For the second time in just over a decade, the state has been forced to act as the guarantor of the economy. As affluent households have saved money, the government has spent it. The national debt has exceeded 100 per cent of GDP for the first time since 1963 (when the postwar debt was still being paid off) and this year’s budget deficit is forecast by the Office for Budget Responsibility to reach £322bn, compared with £153bn in the wake of the financial crisis in 2009-10.  

But Johnson’s government was better prepared for the ideological shape-shifting required than many expected. Long before the Covid-19 crisis, the Conservatives had already abandoned the Osbornite fixation on the deficit as a measure of economic health. Johnson and his chief adviser Dominic Cummings instead embraced a more reactionary Keynesianism: higher public spending for conservative, rather than progressive or socialist, ends.

The grip that austerity once held on the political imagination has been weakened. UK state borrowing has seldom been higher but it has also rarely been cheaper. Such is the demand for British debt from investors that the government has sold bonds at negative interest rates (in other words, investors are paying the government to take their money). Japan, where the national debt has hovered close to 250 per cent of GDP for much of the past decade, has long illustrated the latitude a state can enjoy when borrowing at ultra-low rates in its own currency.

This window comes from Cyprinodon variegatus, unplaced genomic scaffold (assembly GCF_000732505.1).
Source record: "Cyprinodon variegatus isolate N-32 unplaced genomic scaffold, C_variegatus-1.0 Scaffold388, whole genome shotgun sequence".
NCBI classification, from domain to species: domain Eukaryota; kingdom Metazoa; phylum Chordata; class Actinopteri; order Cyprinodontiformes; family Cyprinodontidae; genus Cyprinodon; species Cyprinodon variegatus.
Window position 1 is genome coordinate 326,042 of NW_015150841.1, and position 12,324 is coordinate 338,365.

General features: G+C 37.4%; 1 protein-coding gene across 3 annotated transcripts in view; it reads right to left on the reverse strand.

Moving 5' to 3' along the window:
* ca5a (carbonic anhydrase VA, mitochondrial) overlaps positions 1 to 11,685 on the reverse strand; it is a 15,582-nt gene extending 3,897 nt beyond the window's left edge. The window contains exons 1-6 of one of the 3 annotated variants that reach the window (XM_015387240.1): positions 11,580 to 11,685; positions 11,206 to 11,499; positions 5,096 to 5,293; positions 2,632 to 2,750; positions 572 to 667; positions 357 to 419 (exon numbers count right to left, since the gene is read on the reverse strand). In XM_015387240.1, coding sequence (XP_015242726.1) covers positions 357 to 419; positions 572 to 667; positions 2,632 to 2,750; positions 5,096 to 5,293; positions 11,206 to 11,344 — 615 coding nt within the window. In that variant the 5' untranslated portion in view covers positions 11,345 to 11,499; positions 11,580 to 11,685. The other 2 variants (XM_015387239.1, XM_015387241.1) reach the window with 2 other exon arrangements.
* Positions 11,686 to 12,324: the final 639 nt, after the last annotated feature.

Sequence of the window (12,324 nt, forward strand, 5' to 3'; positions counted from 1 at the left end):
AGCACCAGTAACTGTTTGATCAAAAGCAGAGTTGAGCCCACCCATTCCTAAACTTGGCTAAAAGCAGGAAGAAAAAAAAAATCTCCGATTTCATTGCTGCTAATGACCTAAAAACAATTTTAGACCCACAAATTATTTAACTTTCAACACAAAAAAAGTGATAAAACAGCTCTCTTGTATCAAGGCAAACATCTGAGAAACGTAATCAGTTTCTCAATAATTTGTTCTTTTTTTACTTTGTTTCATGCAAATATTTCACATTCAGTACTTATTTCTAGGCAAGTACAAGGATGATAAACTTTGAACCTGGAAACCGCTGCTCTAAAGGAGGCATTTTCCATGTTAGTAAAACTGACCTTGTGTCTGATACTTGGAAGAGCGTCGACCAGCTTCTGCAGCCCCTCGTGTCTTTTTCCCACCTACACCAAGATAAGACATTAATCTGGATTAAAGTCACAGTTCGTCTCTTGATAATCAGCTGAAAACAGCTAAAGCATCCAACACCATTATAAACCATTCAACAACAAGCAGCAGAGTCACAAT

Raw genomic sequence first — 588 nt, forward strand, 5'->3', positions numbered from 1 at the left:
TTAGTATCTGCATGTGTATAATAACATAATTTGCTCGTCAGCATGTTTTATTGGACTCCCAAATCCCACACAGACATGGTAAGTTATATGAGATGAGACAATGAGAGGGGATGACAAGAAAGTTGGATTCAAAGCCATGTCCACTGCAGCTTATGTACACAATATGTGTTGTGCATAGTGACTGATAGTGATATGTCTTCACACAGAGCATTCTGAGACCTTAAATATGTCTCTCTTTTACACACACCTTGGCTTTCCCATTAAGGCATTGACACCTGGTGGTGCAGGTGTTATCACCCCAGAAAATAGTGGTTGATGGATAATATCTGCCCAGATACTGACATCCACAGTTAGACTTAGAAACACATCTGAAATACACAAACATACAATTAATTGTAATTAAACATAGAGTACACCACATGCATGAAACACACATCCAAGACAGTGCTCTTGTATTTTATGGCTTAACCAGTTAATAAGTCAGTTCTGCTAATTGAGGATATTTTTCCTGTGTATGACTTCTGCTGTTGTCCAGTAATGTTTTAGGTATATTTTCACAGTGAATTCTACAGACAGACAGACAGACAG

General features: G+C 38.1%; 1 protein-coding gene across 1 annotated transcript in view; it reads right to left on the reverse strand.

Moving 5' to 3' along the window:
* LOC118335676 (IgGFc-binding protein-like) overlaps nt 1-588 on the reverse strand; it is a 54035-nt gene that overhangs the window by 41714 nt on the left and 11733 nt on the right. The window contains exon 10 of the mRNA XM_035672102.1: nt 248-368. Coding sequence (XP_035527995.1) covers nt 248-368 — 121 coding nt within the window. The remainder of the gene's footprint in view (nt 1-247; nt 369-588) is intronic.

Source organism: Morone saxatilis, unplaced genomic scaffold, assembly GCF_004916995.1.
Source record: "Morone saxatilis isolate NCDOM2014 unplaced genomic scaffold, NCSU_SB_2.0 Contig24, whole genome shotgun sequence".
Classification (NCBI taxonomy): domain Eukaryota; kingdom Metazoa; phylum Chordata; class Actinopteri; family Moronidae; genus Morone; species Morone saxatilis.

Yet the intellectual pull of austerity endures. The Chancellor, Rishi Sunak, intends to use his autumn Budget to “right the ship” by announcing potential tax rises and cutting public spending. In his summer statement on 8 July he distanced himself from his Tory predecessors by insisting that he would “never accept unemployment as an unavoidable outcome” (in 1991, the then chancellor Norman Lamont declared that “rising unemployment” was “a price well worth paying” to reduce inflation).

But by ending the furlough scheme, on which as many as 4.5 million jobs remain dependent, Sunak may be forced to do so. The last recession was not defined by mass unemployment – joblessness peaked below its 1980s level at 2.7 million – but the next one might be.

It would be a mistake to speak of Covid-19 ravaging an otherwise healthy economy. Low levels of unemployment have long masked a quiet crisis of underemployment: a lack of adequate or good jobs. Successive governments have vowed to rebalance the economy away from its over-dependence on London and the south-east, and finance and property; none has done so. (Johnson’s government has resorted to the traditional sugar-high of a house price boom by cutting stamp duty.)

Yet for too many people, this will not feel like a new economic crisis, but a new chapter in one that never really ended. 

George Eaton is senior online editor of the New Statesman.

This article appears in the 21 August 2020 issue of the New Statesman, Failed